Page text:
Modeling the potential of wAu-Wolbachia strain invasion in mosquitoes to control Aedes-borne arboviral infections
AuthorOgunlade, ST; Adekunle, AI; Meehan, MT; Rojas, DP; McBryde, ES
Source TitleScientific Reports
University of Melbourne Author/sMcBryde, Emma
AffiliationMedicine and Radiology
Document TypeJournal Article
CitationsOgunlade, S. T., Adekunle, A. I., Meehan, M. T., Rojas, D. P. & McBryde, E. S. (2020). Modeling the potential of wAu-Wolbachia strain invasion in mosquitoes to control Aedes-borne arboviral infections. SCIENTIFIC REPORTS, 10 (1), https://doi.org/10.1038/s41598-020-73819-1.
Access StatusOpen Access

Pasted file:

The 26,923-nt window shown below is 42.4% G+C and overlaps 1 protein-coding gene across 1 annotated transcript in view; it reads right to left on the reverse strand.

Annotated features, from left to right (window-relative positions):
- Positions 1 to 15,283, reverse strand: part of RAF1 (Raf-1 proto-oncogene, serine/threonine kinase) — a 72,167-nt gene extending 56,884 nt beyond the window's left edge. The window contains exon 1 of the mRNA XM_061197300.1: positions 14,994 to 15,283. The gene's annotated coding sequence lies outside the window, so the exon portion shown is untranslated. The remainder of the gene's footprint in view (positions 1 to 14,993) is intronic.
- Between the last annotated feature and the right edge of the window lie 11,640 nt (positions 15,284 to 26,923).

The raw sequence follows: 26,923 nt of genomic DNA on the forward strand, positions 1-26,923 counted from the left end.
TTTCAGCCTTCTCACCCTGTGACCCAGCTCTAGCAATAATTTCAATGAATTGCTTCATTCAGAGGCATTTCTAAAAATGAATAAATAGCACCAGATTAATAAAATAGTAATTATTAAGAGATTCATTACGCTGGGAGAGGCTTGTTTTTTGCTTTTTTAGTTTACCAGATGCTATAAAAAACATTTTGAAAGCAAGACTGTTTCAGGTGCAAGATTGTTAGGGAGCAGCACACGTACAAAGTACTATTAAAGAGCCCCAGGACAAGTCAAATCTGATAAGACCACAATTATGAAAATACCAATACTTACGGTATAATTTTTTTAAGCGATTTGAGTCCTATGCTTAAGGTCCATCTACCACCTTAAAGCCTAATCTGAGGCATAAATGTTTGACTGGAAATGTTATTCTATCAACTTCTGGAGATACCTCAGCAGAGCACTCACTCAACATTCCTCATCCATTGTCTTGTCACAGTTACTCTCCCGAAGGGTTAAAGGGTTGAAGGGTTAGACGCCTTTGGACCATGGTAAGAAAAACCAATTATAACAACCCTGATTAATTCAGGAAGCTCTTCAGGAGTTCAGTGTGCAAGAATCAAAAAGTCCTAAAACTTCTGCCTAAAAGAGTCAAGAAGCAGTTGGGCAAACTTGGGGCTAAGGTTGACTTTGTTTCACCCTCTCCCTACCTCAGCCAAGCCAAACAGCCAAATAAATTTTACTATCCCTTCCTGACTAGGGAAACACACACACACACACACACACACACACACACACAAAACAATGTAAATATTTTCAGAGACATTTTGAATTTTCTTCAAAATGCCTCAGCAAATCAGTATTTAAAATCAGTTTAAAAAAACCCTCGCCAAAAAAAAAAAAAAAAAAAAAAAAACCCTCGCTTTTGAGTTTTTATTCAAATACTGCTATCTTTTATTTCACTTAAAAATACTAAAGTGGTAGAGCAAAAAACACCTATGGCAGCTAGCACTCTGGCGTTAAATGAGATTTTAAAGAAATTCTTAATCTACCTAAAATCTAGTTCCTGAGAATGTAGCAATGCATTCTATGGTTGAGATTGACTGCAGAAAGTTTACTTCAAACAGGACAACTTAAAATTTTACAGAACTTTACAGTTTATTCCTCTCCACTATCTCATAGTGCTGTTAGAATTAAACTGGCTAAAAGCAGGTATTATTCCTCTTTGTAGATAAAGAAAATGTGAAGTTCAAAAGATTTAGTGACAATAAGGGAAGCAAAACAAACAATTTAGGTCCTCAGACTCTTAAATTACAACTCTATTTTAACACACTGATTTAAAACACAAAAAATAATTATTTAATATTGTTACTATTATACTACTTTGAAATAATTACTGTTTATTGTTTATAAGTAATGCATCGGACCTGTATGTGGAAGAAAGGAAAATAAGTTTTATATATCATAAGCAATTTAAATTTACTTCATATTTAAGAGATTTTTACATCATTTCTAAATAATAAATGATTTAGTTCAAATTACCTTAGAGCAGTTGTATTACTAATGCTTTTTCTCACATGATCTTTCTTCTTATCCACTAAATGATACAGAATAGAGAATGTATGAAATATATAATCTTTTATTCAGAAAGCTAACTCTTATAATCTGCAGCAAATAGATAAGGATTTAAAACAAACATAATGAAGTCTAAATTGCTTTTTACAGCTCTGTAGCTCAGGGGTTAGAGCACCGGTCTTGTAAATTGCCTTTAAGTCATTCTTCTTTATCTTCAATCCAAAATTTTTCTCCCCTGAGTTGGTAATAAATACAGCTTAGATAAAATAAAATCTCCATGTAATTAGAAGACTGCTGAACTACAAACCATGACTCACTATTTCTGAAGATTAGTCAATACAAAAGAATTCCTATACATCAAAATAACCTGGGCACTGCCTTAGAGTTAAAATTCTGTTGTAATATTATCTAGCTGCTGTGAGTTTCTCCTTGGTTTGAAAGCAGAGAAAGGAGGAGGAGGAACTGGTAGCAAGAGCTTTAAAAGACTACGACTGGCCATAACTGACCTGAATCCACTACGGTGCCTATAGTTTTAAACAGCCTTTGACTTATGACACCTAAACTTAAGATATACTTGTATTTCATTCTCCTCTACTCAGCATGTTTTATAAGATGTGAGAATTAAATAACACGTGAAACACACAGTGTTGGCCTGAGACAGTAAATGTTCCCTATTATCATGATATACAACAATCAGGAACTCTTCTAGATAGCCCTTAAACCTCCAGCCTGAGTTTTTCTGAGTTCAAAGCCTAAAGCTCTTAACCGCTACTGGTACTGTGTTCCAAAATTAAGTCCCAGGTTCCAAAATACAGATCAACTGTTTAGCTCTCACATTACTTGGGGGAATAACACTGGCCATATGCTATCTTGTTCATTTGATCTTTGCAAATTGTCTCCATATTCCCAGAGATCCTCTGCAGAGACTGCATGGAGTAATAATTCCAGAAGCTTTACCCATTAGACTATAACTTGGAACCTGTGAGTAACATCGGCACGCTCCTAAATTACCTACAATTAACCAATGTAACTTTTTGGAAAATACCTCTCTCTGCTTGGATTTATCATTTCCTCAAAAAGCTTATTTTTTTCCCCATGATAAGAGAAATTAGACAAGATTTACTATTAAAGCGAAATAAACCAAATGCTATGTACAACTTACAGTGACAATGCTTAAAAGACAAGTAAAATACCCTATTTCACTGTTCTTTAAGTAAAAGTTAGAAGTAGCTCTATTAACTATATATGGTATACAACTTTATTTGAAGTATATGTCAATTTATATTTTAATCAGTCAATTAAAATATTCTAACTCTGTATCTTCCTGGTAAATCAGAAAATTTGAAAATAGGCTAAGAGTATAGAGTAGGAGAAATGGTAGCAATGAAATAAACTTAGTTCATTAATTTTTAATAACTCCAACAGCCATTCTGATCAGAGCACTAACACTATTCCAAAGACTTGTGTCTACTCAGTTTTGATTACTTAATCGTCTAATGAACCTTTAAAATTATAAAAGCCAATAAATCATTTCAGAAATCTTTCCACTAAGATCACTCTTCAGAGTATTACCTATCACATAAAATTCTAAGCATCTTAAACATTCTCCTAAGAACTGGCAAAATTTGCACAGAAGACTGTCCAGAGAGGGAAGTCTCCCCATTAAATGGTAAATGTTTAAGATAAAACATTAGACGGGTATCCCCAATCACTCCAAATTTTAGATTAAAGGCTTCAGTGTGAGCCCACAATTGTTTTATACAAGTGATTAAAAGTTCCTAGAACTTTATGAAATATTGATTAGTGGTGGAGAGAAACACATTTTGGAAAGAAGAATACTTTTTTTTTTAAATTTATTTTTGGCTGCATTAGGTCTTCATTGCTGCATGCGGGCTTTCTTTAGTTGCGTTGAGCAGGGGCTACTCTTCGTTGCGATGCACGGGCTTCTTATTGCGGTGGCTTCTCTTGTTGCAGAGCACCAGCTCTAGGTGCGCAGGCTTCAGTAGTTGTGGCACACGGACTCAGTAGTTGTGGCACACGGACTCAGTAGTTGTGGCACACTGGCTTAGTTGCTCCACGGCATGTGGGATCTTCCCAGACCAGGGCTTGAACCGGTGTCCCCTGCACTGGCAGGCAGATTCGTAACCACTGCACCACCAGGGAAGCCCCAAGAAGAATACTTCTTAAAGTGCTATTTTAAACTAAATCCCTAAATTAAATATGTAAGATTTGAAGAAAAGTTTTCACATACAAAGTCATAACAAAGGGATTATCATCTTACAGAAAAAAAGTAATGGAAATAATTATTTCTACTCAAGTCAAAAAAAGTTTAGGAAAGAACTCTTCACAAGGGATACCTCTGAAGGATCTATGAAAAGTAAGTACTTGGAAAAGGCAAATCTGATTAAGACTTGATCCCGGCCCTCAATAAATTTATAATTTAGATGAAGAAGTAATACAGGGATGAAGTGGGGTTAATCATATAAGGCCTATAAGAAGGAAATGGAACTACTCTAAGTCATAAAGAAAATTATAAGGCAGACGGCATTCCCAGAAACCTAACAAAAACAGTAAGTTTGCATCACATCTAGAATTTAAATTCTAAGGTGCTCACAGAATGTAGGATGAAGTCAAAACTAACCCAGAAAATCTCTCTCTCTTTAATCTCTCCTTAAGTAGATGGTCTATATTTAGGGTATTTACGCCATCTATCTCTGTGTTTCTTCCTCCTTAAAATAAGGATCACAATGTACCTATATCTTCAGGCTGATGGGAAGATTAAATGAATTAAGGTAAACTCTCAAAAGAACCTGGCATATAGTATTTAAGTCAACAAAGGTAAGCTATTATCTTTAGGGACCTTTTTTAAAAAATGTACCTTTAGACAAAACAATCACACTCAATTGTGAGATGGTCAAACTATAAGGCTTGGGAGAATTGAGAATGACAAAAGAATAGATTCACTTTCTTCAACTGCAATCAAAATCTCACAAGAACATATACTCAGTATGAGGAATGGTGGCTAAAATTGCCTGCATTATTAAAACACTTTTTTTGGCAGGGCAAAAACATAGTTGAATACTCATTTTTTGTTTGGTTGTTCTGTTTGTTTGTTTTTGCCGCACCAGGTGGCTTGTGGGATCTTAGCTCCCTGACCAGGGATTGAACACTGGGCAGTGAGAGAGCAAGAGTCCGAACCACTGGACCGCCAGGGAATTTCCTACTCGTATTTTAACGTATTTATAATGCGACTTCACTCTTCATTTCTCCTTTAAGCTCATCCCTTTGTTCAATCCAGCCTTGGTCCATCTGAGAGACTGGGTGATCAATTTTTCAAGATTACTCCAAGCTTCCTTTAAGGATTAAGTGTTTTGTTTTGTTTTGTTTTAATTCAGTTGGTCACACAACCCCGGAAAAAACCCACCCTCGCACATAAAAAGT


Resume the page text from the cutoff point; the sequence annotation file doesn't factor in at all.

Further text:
Arboviral infections such as dengue, Zika and chikungunya are fast spreading diseases that pose significant health problems globally. In order to control these infections, an intracellular bacterium called Wolbachia has been introduced into wild-type mosquito populations in the hopes of replacing the vector transmitting agent, Aedes aegypti with one that is incapable of transmission. In this study, we developed a Wolbachia transmission model for the novel wAu strain which possesses several favourable traits (e.g., enhanced viral blockage and maintenance at higher temperature) but not cyctoplasmic incompatibility (CI)-when a Wolbachia-infected male mosquito mates with an uninfected female mosquito, producing no viable offspring. This model describes the competitive dynamics between wAu-Wolbachia-infected and uninfected mosquitoes and the role of imperfect maternal transmission. By analysing the system via computing the basic reproduction number(s) and stability properties, the potential of the wAu strain as a viable strategy to control arboviral infections is established. The results of this work show that enhanced maintenance of Wolbachia infection at higher temperatures can overcome the lack of CI induction to support wAu-Wolbachia infected mosquito invasion. This study will support future arboviral control programs, that rely on the introduction of new Wolbachia variants.
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